NEW YORK (TheStreet) -- Actions by uber-investors, like Nelson Peltz against the Bank of New York (BK - Get Report) and Carl Icahn against Apple (AAPL - Get Report), are instructive in showing how to profit using options. Popular mergers and acquisitions, as well as other transactions, can provide similar opportunities. Investors following Icahn with Apple shares and Peltz's earlier pressuring of Mondelez  (MDLZ - Get Report) did well, and there is no reason it cannot happen with the Bank of New York and others in the future.

Jim Cramer is bullish on Bank of New York and recommends "piggybacking" on Peltz's position. Doing that using options can be even more profitable than owning the stock.

Options are agreements where a buyer has the right, but the not the obligation, to buy ("call") or sell ("put") the underlying asset at a specific price within a set period of time.

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When a Peltz or an Ichan goes after a publicly traded company, "in the money" call options are probably the best way to profit. Call options grant the option holder the right to buy a stock at a particular price, called the "strike" price. With "in the money" call options, the strike price of the option is lower than the market price. If the stock price falls below the strike price, the options expire worthless.

On Friday April 19, Peltz disclosed a position of nearly 20 million shares in Mondelez and nearly 4 million shares in Pepsico (PEP - Get Report)

Before the news hit Wall Street, Mondelez was under $30 a share. Peltz then issued a "white paper" calling for Mondelez and Pepsico to merge. He "talked his book," touting Mondelez at such events as the "Invest for Kids" Conference in Chicago last October. Now Mondelez is over $38 a share.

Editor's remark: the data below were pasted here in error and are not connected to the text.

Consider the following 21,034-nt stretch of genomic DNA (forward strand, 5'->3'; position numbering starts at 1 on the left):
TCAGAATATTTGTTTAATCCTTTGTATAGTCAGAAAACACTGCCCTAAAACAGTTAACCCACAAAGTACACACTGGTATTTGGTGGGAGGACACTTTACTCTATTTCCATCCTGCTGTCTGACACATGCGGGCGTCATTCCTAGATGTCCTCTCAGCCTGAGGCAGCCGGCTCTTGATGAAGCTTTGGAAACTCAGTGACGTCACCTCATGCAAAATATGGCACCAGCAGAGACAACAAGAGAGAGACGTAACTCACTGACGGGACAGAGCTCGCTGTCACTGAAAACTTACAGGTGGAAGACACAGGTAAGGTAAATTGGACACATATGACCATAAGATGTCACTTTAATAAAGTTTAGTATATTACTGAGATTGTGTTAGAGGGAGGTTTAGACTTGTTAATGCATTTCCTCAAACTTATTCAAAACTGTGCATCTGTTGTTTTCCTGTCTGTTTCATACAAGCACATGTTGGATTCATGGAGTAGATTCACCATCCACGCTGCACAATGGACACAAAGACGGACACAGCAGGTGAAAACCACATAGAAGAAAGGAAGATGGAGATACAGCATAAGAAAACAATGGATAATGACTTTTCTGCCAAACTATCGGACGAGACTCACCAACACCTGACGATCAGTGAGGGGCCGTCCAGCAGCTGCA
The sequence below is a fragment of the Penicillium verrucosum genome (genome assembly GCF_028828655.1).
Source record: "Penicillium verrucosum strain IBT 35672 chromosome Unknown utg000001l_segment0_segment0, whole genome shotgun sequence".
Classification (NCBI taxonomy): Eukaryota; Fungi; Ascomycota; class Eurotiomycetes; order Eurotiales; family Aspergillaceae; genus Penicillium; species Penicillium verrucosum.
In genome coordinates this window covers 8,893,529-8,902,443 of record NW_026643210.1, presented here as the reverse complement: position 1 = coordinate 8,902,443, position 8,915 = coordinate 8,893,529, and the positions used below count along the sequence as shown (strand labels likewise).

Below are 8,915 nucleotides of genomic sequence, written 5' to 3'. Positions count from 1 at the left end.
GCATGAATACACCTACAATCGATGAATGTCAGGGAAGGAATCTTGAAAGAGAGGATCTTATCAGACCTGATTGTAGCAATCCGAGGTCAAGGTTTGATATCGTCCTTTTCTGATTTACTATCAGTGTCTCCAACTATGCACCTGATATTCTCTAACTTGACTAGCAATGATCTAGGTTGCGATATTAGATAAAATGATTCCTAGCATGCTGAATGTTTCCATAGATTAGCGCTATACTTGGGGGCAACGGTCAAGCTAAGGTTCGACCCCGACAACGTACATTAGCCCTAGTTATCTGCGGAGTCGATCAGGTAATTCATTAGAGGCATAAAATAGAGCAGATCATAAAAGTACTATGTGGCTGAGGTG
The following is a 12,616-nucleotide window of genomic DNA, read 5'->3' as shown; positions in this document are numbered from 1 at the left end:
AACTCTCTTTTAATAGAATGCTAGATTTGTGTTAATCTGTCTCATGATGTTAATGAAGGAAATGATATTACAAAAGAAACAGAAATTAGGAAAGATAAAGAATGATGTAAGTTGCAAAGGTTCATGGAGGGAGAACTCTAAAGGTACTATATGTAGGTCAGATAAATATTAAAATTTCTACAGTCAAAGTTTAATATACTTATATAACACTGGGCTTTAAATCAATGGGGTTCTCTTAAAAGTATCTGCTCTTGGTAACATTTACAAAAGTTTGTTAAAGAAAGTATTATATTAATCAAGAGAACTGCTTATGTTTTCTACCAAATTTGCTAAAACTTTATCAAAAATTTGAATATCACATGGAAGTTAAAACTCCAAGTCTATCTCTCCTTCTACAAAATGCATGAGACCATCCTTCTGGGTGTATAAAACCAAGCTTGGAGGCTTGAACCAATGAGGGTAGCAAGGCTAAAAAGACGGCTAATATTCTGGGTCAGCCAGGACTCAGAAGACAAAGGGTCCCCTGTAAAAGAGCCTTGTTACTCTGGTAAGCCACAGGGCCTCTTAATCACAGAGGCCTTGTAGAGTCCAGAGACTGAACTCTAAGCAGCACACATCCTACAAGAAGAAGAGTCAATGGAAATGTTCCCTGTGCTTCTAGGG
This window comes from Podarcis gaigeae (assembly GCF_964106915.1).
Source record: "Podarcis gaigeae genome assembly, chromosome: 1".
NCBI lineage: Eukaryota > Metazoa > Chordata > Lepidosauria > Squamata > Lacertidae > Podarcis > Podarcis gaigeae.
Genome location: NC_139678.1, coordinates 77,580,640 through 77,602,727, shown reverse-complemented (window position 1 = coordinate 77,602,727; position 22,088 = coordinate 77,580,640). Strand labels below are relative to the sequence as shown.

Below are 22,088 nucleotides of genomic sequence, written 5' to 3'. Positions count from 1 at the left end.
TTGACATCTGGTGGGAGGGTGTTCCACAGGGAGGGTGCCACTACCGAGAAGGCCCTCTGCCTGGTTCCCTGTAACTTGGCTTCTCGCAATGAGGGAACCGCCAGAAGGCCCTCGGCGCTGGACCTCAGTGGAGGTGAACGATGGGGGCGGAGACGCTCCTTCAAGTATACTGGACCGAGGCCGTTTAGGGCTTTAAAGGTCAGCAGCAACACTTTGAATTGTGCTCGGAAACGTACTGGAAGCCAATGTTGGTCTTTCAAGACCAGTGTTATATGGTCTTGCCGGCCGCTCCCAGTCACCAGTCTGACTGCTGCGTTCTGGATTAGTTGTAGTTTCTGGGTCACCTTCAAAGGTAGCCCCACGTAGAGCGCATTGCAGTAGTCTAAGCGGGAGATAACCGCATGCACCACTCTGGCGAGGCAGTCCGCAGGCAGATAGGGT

The same thing can happen with Bank of New York.

These stocks do not head straight up; there is volatility in the price action allowing investors opportunities to buy options to take advantage of the high-profile investor's public involvement and the stock's reaction. The best opportunities for profits emerge when the investor is speaking.

When Peltz spoke about Mondelez at the "Invest for Kids" Conference, the share price rose a dollar (I was in the audience at the event and will be there again this year for TheStreet). For those owning call options in the money, that was a nice profit for a day's work. Over the last year, basically the period that Peltz has owned Mondelez shares known to the public, the stock has ranged from $29.37 to $39.54, so there is money to be made in the price volatility.

That is equally true with mergers and acquisitions.

An excellent example is the recently announced merger between Reynolds Tobacco  (RAI) and Lorillard (LO). The deal was in the press on July 15. Articles first started appearing about the merger on July 3. Over that period, Lorillard rose from opening at $61.23 on July 3 to hitting a high of $67.46 on July 14. But the stock price did not shoot straight up: on July 10 it was at $62.07, according to Yahoo! Finance.

In other words, there was plenty of money to be made in the options market after word got out about the merger of Reynolds and Lorillard as the share price moved.

Options are cheaper so it allows for speculating on the high levels of mergers and acquisitions, investor activism, and other actions at a lower price. As Apple, Mondelez, and the recent merger between Reynolds and Lorillard clearly show, it can be done following the market through TheStreet.

Savvy investors should also track Peltz, Icahn, and others in speaking engagements, Twitter feeds, etc., to monitor their actions. The "Invest for Kids" Conference is coming up on Nov. 6: Speakers include Bill Ackman, head of Pershing Square Capital Management, and Nehal Chopa, with Tiger Ratan. There should be actionable trading advice coming from those investing luminaries and others as there has been in previous years.

At the time of publication the author held no positions in any of the stocks mentioned.

This article represents the opinion of a contributor and not necessarily that of TheStreet or its editorial staff.